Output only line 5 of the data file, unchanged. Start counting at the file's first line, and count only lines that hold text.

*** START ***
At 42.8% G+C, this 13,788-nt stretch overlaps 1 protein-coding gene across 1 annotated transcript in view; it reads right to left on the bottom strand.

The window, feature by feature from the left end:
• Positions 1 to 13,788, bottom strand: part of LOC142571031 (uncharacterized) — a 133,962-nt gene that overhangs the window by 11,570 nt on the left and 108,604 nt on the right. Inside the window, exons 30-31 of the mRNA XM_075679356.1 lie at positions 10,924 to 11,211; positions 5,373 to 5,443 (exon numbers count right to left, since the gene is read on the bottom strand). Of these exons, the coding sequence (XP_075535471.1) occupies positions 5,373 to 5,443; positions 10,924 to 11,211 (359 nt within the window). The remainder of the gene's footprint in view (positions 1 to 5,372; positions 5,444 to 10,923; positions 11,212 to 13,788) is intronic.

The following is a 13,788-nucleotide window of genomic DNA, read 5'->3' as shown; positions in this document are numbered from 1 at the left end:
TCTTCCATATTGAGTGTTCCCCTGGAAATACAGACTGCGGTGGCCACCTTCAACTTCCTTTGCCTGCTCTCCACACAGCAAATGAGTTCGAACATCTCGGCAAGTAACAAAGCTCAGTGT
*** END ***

TCTTCCATATTGAGTGTTCCCCTGGAAATACAGACTGCGGTGGCCACCTTCAACTTCCTTTGCCTGCTCTCCACACAGCAAATGAGTTCGAACATCTCGGCAAGTAACAAAGCTCAGTGT